Theodor Fontane and the Tachyonic Antitelephone

Early in Fontane’s novel Der Stechlin Dubslav and Gundermann are engaged in a discussion of the telegraph. I was revisiting this passage and thinking about it in connection with issues of relativity and causality in Robert Musil’s novel Der Mann ohne Eigenschaften.

The conversation begins with Dubslav commenting that the brevity mandated by the form of the telegram has eroded language.

Kürze soll eine Tugend sein, aber sich kurz fassen heißt meistens auch, sich grob fassen. (GBA-EW 17 : 28)

Brevity’s supposed to be a virtue, but saying things briefly usually means saying them coarsely. (CHE 17)

Gundermann, a reactionary bourgeois who makes a living turning Brandenburg’s trees into planks for Berlin’s hard wood floors, seizes on these remarks to take a pot shot at the Social Democrats. The erosion of language is a “Zeichen der Zeit” (“sign of the times”) and “Wasser auf die Mühlen der Sozialdemokratie” (GBA-EW 17 : 28-29) “water on the mills of the social democrats”; CHE 17). Dubslav reverses himself in the face of Gundermann, and balances his criticism of the telegraph with something that he finds more praiseworthy about the technology.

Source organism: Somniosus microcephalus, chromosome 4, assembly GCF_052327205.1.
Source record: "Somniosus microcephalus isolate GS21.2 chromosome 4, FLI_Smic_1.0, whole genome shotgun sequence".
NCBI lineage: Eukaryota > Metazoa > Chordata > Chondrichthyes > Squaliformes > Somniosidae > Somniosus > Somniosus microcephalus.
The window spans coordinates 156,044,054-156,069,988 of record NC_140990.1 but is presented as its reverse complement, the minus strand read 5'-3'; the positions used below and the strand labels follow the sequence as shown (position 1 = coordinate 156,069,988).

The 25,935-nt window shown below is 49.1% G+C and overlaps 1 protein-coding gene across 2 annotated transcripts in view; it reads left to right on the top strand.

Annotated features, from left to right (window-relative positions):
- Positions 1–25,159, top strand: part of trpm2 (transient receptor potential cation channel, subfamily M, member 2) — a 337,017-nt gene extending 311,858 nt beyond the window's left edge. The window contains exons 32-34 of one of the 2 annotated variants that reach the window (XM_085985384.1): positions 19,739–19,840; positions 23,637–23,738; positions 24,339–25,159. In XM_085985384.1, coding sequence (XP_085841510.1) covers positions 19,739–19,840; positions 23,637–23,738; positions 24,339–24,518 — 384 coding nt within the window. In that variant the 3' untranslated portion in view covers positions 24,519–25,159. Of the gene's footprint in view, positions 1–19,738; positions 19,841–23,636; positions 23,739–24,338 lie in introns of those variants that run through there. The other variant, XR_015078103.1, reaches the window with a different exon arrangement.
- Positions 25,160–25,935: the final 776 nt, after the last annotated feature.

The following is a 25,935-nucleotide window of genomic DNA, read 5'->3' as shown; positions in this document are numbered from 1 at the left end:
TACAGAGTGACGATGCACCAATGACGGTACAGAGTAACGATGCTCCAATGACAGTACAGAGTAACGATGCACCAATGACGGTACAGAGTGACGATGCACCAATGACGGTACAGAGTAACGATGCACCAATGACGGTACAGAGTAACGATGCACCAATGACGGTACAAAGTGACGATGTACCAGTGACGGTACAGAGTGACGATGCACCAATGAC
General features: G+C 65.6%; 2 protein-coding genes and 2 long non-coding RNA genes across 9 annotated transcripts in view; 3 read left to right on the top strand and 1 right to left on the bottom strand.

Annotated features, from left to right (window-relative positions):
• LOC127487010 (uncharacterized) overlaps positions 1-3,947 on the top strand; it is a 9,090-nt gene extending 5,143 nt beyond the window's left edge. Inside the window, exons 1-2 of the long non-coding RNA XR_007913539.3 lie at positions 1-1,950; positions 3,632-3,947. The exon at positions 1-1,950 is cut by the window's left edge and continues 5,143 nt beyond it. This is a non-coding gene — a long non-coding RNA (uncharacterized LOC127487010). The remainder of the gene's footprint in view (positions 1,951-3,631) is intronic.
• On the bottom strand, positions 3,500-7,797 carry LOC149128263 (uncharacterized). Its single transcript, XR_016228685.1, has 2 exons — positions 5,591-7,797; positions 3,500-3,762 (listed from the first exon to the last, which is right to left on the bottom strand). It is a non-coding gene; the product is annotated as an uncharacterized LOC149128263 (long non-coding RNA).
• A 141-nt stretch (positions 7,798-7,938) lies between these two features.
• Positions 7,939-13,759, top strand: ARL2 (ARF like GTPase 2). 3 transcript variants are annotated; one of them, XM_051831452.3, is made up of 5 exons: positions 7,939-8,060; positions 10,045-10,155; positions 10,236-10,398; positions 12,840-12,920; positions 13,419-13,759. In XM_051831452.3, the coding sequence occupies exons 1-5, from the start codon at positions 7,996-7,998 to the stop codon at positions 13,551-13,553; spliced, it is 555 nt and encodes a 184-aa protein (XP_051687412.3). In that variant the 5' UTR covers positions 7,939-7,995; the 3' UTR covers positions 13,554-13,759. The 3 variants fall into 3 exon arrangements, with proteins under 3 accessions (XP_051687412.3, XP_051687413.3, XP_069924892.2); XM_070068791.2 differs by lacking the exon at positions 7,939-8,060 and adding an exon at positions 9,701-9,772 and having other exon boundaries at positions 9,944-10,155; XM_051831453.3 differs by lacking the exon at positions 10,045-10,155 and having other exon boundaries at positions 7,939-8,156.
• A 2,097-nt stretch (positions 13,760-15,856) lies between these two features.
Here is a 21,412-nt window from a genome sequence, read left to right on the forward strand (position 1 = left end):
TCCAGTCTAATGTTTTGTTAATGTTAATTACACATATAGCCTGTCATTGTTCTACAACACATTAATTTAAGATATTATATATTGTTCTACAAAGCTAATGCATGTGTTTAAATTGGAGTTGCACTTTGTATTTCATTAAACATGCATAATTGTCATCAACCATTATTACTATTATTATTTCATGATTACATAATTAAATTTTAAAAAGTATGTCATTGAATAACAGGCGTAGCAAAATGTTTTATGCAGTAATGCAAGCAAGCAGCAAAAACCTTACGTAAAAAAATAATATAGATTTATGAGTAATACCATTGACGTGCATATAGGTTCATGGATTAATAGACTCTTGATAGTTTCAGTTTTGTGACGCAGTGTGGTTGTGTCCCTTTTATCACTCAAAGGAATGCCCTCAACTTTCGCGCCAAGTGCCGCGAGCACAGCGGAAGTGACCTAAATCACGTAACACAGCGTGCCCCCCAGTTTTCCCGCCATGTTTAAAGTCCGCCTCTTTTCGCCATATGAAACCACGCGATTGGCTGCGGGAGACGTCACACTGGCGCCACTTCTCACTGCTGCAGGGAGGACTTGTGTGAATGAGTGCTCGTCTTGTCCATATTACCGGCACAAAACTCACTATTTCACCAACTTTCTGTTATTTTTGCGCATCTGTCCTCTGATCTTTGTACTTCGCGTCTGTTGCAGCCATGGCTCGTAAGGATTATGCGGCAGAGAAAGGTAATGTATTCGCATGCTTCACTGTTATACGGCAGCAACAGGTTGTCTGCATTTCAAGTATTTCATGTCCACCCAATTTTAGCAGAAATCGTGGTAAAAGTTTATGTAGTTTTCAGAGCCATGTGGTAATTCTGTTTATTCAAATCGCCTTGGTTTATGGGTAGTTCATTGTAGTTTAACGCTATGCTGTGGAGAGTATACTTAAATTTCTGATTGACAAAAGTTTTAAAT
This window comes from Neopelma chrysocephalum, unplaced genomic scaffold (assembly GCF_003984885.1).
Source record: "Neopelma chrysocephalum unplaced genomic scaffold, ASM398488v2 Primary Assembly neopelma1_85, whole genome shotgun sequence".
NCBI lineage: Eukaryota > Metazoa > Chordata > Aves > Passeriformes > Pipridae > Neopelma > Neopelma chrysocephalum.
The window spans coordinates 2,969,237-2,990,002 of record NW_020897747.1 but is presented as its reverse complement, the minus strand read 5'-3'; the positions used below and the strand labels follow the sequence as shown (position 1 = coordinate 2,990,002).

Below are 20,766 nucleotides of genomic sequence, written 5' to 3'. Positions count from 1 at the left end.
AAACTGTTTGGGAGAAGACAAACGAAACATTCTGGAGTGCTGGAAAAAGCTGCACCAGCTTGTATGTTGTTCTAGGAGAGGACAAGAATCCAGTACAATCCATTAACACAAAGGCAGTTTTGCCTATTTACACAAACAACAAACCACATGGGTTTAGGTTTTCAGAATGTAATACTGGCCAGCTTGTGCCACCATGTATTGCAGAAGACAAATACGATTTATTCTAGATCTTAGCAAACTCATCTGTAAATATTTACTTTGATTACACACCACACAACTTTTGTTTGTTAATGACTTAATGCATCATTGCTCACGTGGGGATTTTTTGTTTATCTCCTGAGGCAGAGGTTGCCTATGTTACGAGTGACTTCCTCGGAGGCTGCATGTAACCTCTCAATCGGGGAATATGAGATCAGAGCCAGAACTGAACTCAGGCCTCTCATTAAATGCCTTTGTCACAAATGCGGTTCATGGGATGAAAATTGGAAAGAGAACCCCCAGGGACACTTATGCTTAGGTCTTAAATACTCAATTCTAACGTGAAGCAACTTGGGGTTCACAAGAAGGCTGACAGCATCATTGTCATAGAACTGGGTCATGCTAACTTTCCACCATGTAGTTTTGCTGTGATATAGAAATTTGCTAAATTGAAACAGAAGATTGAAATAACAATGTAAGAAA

Schließlich ist es doch was Großes, diese Naturwissenschaften, dieser elektrische Strom, tipp, tipp, tipp, und wenn uns daran läge (aber uns liegt nichts daran), so könnten wir den Kaiser von China wissen lassen, daß wir hier versammelt sind und seiner gedacht haben. Und dabei diese merkwürdigen Verschiebungen in Zeit und Stunde. Beinahe komisch. Als Anno siebzig die Pariser Septemberrevolution ausbrach, wußte man’s in Amerika drüben um ein paar Stunden früher, als die Revolution überhaupt da war. (GBA-EW 17 : 29)

When you get right down to it though, it really is a marvelous thing, this science business, this electric current. Tap, tap, tap and if we had a mind to (even though we don’t), why we could let the Emperor of China know we’ve gotten together here and were thinking about him. And then all these odd mix-ups in time and hours. Almost comical. When the September Revolution broke out back in seventy in Paris, they knew about it over there in America a couple of hours before there even was a revolution. (CHE 18)